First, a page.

When I say Brussels sprouts are tasty, I mean nothing more than that I prefer the taste of Brussels sprouts. It is an entirely subjective statement. PHV is right about that. He might say that Brussels sprouts are “bad,” and if he did he would not be heaping moral opprobrium on Brussels sprouts. He would merely be saying that he does not prefer the taste of Brussels sprouts. Is there any standard by which we could somehow arbitrate between my view of Brussels sprouts and PHV’s view to determine once and for all if they are good or bad? Of course not. There is no standard to judge between subjective preferences.
Will Munny murdered women and children for personal gain. He murdered two cowboys for the reward money. He killed an unarmed saloonkeeper. He murdered several deputies, and in the end he murdered Bill Daggett. Let’s call all of these things “Munny’s Crimes.”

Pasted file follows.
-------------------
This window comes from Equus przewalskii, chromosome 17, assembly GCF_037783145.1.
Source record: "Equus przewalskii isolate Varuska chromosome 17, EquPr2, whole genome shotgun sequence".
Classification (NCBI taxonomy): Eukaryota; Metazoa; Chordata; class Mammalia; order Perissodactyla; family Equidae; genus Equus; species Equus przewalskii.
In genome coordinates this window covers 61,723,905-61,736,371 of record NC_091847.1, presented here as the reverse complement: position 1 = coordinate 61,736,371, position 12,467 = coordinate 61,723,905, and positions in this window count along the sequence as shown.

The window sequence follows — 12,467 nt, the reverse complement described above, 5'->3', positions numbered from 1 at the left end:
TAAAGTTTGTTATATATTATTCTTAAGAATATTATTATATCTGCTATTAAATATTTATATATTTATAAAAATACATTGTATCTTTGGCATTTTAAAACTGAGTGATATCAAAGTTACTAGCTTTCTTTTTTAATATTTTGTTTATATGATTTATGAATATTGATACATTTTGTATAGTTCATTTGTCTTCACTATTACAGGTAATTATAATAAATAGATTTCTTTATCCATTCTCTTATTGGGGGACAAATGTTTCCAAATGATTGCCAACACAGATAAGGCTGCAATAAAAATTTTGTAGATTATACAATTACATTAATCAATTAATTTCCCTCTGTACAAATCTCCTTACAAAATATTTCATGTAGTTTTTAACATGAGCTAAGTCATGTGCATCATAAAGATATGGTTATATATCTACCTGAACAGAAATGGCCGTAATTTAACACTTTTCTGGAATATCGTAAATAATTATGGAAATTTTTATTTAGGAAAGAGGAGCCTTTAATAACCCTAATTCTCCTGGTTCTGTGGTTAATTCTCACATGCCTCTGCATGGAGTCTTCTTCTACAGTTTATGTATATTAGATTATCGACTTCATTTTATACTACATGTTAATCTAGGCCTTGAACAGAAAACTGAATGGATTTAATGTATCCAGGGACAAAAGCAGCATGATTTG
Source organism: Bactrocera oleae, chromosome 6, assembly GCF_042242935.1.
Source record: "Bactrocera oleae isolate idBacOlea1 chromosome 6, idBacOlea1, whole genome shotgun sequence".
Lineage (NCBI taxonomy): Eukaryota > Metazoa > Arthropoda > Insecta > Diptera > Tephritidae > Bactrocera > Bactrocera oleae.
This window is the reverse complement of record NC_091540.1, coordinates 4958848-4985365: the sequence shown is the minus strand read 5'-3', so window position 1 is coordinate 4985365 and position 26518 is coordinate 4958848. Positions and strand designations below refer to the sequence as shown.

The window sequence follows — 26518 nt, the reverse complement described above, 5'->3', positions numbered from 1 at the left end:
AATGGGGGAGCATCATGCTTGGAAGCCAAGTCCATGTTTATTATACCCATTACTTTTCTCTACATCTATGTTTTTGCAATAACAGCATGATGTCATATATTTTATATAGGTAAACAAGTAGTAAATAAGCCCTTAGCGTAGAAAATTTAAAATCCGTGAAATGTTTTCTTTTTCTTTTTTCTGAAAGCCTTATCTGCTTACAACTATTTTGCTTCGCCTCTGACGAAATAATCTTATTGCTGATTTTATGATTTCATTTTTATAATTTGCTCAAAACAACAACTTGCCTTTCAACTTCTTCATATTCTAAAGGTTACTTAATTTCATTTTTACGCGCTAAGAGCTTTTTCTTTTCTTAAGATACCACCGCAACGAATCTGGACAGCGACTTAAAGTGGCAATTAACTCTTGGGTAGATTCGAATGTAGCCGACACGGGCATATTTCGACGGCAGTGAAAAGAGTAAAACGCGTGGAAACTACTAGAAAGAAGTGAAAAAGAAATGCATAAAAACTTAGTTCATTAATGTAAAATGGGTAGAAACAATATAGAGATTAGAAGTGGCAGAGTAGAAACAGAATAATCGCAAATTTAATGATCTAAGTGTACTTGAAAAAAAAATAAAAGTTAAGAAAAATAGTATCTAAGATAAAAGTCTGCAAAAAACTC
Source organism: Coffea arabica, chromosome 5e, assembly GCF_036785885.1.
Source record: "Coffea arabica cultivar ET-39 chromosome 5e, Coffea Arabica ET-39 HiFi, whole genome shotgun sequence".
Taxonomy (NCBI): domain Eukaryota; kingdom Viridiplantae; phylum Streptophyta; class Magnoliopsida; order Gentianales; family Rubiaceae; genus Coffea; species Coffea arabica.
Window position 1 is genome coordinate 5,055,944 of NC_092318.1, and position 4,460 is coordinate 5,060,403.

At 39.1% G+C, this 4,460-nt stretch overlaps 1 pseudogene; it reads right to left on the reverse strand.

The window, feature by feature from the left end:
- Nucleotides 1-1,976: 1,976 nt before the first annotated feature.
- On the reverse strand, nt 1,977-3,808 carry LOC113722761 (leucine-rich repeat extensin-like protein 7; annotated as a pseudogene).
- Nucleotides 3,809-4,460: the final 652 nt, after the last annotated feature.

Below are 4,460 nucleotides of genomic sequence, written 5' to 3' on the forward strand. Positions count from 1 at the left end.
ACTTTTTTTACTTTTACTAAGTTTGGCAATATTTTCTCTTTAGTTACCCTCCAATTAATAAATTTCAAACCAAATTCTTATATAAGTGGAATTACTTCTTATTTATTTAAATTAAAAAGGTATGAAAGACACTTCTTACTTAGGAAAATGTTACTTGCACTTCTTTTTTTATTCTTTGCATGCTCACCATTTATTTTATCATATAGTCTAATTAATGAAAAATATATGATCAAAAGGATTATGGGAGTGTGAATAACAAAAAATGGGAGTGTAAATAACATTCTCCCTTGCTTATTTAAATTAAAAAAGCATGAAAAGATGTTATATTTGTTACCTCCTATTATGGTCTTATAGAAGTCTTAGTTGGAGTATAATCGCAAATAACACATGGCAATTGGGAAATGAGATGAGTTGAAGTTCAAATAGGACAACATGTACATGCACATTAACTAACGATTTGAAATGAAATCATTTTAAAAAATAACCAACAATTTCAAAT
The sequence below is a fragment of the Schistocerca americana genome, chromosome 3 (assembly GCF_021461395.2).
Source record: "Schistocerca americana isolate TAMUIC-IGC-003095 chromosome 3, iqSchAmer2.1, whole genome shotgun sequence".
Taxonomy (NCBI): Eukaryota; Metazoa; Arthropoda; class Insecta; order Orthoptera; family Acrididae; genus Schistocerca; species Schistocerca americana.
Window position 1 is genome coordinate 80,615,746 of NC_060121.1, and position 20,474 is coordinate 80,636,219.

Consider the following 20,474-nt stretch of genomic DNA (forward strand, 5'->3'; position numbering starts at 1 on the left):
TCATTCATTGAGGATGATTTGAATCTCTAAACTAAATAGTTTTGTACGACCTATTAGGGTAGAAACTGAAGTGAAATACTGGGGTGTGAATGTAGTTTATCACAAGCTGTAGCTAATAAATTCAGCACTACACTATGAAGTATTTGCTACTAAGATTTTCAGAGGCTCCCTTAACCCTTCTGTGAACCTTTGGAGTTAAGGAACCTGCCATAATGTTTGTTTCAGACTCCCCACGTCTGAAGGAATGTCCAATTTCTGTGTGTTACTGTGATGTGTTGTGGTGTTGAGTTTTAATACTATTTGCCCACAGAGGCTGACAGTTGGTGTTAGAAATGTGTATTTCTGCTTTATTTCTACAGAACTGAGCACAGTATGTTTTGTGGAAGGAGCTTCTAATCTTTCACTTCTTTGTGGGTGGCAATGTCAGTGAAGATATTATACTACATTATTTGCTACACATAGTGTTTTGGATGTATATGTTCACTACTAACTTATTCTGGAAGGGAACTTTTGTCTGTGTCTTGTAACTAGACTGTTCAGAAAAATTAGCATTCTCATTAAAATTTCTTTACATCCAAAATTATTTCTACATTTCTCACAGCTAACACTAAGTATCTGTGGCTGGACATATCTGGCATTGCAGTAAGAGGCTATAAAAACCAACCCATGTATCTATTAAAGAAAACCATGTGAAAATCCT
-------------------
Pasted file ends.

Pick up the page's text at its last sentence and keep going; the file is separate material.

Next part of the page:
I am certain PHV would say that Munny’s Crimes are “bad.” I am equally certain that he would say that when he asserts that Munny’s Crimes are “bad,” he is using the word “bad” in the same way he used it when he referred to Brussels sprouts. In other words, all he is saying is that he personally, for whatever reason, does not prefer to commit Munny’s Crimes. An inevitable logical corollary to PHV’s position is that if someone else (let’s call him “Frank”) were to say that Munny’s Crimes were good, PHV could say that he personally disagrees with Frank. He might even say he strongly disagrees with Frank. But he cannot logically say that some standard exists to arbitrate between his view on the matter and Frank’s view. After all, whether Munny’s Crimes were good or bad is, under PHV’s rules of analysis, nothing more than an expression of personal preference, ultimately no different from whether to eat Brussels sprouts or leave them on the plate.